Given the growing divide between the 1 percent and the rest of us and the continued ability of corporate America to shape our political choices, it is no wonder that socialist ideas are making a comeback.  And while large numbers of Americans continue to favor capitalism over socialism, a 2011 poll by Pew Research showed that 49 % of respondents between the ages of 20 and 29 had a positive view of socialism compared to 43 % for capitalism.  Interestingly, the same poll showed Blacks favoring socialism over capitalism by 59% to 34 % and Liberal Democrats preferring socialism by a similar margin. 

Without giving too much credence to one opinion survey, the combination of social trends and renewed organizing on the ground suggests that we may be in for a renewed encounter with socialist ideas and politics.  So what is socialism anyway?  Is there more than one kind?  What role has socialism played in our political history—and perhaps most importantly, what role will it play in the months and years ahead?

To help us think about these questions TruthtoTell’s Andy Driscoll and guest co-host Tom O’Connell welcome two guests who are deeply familiar with socialism past and present. Tune in Monday at 9am. 

On-air guests:

PETER RACHLEFF- Professor Emeritus in History, Macalester College, social justice activist

TY MOORE- Recent Socialist Alternative Minneapolis City Council Candidate

 

TruthToTell Monday, Feb 2: MINIMUM WAGE IN MINNESOTA: Falling Behind. How High Should It Go? - AUDIO HERE

On-air date: 
Mon, 02/03/2014
Listen to or download this episode here: 

You are missing some Flash content that should appear here! Perhaps your browser cannot display it, or maybe it did not initialize correctly.

PLEASE DONATE $10 to HELP TTT HERE!

"Americans overwhelmingly agree, nobody who's working full time should ever have to raise a family in poverty…and that is why I firmly believe it is time to give America a raise,” This was the proclamation of President Obama in his recent 2014 State of the Union address. The President even gave some credit to higher wage renegades at the St. Paul-based chain Punch Pizza (though he caught some flack for saying they were based out of Minneapolis) for voluntarily raising their starting wage to $10 an hour because it was the right thing to do for employee morale. But the president’s comments on Tuesday night weren’t the first we’ve heard about raising the minimum wage in America.

The debate over whether or not raising the minimum wage will help or hurt already struggling low-wage Americans has been raging on for decades, particularly in the wake of the great recession.

Supporters of a raise tout that raising the minimum wage to a living wage will give people more money to spend, which in turn would boost spending and jumpstart the economy. Several conservative business people are coming round to this fact.

Dissenters, however, worry that a forced wage increase will present too much of a burden on small businesses, thus forcing them to cut jobs or go out of business all together. Worse still, is the concern that increased wages will lead to consumer price inflation that will nullify any progress supporters of a wage increase hope to gain.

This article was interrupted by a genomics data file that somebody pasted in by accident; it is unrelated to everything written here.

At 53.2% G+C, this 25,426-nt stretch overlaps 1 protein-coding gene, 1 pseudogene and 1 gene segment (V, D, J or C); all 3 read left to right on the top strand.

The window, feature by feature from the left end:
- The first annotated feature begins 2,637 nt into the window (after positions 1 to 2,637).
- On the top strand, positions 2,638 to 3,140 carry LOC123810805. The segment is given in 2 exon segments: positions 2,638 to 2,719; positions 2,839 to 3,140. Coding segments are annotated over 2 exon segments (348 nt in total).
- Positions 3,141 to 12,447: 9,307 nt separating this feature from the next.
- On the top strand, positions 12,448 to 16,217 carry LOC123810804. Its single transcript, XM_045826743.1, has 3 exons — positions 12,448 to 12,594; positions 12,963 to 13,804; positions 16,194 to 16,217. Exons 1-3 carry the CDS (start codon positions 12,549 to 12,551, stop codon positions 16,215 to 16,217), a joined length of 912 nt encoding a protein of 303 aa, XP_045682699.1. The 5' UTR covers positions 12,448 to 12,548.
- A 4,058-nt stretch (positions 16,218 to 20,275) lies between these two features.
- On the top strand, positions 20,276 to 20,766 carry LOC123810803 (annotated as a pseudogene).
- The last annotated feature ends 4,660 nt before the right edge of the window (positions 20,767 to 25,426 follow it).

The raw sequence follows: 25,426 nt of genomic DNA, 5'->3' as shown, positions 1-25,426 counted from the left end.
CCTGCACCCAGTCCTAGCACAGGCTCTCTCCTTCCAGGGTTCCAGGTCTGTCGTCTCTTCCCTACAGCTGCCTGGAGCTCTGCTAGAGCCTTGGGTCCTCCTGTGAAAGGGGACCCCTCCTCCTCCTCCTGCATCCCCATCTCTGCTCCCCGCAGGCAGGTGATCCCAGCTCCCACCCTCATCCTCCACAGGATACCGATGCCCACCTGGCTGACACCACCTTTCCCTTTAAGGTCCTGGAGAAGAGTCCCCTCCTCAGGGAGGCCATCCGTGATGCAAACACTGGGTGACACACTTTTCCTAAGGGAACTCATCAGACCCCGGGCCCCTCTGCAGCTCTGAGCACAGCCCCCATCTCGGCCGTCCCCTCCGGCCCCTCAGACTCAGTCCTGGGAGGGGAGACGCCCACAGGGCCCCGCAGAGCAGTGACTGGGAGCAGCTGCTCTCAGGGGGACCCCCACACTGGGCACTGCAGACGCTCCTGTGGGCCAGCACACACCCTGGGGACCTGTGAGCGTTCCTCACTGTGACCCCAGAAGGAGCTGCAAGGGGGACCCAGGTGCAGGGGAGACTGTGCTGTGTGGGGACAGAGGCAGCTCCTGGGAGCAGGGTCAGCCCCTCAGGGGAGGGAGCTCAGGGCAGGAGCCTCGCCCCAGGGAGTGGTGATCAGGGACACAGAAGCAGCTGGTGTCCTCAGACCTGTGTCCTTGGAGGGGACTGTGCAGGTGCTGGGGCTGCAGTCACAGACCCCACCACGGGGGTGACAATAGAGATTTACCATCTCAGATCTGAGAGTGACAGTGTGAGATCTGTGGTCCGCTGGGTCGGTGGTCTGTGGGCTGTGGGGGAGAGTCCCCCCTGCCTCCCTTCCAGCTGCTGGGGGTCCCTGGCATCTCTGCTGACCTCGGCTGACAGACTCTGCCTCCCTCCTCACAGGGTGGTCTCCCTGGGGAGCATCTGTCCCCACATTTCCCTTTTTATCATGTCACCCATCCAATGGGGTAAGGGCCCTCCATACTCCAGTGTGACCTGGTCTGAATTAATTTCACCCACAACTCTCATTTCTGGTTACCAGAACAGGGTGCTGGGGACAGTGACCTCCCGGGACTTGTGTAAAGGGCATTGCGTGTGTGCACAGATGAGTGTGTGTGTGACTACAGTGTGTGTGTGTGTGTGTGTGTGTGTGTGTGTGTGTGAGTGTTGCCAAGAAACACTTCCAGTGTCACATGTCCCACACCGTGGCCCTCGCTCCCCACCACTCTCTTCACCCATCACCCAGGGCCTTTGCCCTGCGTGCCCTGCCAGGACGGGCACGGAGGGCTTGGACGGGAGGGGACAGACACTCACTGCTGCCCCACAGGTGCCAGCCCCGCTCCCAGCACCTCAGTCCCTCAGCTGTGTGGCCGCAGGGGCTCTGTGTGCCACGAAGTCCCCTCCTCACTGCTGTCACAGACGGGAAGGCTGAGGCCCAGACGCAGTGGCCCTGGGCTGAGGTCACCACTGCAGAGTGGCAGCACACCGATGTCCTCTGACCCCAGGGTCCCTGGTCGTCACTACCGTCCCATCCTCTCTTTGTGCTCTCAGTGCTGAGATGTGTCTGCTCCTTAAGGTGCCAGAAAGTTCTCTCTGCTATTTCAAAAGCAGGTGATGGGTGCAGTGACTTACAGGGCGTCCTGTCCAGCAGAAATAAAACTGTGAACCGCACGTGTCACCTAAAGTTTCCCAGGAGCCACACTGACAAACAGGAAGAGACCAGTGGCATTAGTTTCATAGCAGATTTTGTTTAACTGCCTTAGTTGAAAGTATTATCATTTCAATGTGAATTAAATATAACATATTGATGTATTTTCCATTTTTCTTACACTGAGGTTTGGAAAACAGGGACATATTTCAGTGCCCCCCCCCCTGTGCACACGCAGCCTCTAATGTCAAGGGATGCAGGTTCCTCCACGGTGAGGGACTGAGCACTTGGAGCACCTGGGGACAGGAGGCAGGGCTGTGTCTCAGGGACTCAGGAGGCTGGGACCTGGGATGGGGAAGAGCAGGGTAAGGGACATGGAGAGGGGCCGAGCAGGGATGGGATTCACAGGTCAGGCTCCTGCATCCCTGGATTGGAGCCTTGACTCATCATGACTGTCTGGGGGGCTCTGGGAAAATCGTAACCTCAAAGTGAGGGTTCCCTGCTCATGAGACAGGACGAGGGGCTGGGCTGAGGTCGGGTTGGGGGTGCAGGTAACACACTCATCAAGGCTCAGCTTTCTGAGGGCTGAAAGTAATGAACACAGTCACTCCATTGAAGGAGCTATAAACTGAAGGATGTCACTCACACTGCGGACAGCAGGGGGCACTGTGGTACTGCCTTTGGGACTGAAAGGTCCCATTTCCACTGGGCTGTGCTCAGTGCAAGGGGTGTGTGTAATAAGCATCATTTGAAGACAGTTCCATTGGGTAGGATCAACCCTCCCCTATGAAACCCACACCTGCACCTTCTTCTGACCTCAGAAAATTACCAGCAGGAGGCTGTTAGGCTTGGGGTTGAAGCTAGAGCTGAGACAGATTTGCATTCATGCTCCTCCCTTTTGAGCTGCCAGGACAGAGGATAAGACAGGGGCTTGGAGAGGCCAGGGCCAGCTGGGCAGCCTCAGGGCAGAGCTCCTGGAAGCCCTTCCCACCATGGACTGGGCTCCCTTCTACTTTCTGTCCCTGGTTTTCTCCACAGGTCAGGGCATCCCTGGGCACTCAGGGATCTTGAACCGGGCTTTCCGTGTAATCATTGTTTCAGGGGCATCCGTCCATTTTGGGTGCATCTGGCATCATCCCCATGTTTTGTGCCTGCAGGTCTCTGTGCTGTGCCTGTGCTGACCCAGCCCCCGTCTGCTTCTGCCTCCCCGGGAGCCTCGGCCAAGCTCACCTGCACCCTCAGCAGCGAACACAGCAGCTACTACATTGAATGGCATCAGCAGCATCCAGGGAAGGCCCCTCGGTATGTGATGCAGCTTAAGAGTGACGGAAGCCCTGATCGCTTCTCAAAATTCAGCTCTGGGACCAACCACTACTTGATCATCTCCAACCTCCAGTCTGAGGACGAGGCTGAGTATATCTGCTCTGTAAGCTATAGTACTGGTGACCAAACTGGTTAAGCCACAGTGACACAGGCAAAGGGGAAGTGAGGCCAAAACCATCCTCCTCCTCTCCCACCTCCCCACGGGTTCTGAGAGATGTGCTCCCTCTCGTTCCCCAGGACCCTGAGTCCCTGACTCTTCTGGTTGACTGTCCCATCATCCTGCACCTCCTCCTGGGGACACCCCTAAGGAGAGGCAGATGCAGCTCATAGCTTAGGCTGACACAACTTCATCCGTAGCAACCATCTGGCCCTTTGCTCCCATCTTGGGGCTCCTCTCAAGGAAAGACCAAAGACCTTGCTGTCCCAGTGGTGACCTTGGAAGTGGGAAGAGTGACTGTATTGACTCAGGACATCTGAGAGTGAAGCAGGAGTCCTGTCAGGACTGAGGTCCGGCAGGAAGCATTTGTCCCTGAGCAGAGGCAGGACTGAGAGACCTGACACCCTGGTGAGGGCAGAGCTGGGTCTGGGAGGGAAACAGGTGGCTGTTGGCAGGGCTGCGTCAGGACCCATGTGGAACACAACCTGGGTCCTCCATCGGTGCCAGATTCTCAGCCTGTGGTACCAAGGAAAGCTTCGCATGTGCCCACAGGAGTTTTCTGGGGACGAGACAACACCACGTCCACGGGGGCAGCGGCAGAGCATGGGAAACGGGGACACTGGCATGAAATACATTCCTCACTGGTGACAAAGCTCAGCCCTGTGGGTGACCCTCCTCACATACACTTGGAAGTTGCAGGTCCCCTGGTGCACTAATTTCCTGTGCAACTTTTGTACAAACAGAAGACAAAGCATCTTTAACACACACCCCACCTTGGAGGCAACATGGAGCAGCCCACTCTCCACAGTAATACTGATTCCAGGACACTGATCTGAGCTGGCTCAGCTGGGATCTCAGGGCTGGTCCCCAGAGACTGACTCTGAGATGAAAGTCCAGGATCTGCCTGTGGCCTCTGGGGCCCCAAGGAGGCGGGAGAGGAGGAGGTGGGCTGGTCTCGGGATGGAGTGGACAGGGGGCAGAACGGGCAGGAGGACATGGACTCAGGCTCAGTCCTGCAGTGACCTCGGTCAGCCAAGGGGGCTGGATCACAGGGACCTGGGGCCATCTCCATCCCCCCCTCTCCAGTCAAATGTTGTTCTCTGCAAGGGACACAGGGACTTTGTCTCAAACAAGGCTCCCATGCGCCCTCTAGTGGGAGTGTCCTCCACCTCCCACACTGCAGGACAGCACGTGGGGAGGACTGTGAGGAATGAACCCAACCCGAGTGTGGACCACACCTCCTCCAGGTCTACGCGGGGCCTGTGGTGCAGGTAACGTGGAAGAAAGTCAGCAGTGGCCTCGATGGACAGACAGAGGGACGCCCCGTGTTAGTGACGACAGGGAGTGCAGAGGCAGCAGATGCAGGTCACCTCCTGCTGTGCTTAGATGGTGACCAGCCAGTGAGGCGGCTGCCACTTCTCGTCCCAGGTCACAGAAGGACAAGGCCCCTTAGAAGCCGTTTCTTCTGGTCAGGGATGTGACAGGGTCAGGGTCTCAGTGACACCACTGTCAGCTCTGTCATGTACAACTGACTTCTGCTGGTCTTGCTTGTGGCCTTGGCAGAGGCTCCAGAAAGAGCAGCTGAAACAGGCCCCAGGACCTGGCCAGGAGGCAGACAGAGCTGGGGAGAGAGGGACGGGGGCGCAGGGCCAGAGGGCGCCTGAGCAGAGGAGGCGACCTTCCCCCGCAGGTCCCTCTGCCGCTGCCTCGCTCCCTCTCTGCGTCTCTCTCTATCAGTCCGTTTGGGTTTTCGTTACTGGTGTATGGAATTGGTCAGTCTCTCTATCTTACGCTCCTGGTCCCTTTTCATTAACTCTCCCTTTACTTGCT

The current state minimum wage in Minnesota is $6.15 an hour, which seemed generous when the adjustment was made in 2006, but now all of Minnesota’s neighboring states have raised their minimum to match the new federal minimum of $7.25 and Minnesota has yet to join the club. Many argue that there is little need to do so because most businesses are beholden to the federal minimum anyway, but new pending legislation in the state House and Senate, are proposing wage increases somewhere between $7.75 and $9.50 per hour. Some, including Governor Dayton, would say that this still isn’t high enough, considering that the Living Wage Calculator (by Poverty in America), calculates the living wage for a single person with no children in Hennepin County at $9.69 per hour.

Who has it right? Can anyone really know for sure until these changes go into effect? Can a wage increase in absence of any other corporate regulation at the federal level to reign in greedy profit margins really do more good than harm? TruthToTell’s Andy Driscoll and Michelle Alimoradi ask these questions and more of our guests this Monday.

Guests:

SEN. JOHN MARTY - (DFL- 66), Chair, MN Senate Environment and Energy Committee


REP. JIM ABELER -  (R-35A), Candidate for US Senate in 2014


 

 

 

REP. RYAN WINKLER - (DFL-46A); Co-Author, HF 1980 calling for a Constitutional amendment requiring inflation-adjusted minimum wages starting Jan. 1, 2015



 

REP. JOHN LESCH - (DFL-66B-St. Paul)



 

 

JESSICA ENGLISH -  Organizer, Take Action Minnesota;  Single mom and former retail worker

 


SCOTT COY KENDALL, Now a Robbinsdale Dominos Pizza employee, after being laid off in the recession.

TruthToTell, Monday, Sept 23–9AM: WIDENING ECONOMIC INEQUALITY: An Old Story Lives in New Numbers - KFAI FM 90.3/106.7/Streaming at KFAI.org & Livestream.com/TruthToTellMN

UPCOMING SHOW

Tune in this coming Monday from 9:00 am to 10:00 am on KFAI, (90.3 FM in Minneapolis, and 106.7 FM in St. Paul) to catch our upcoming program: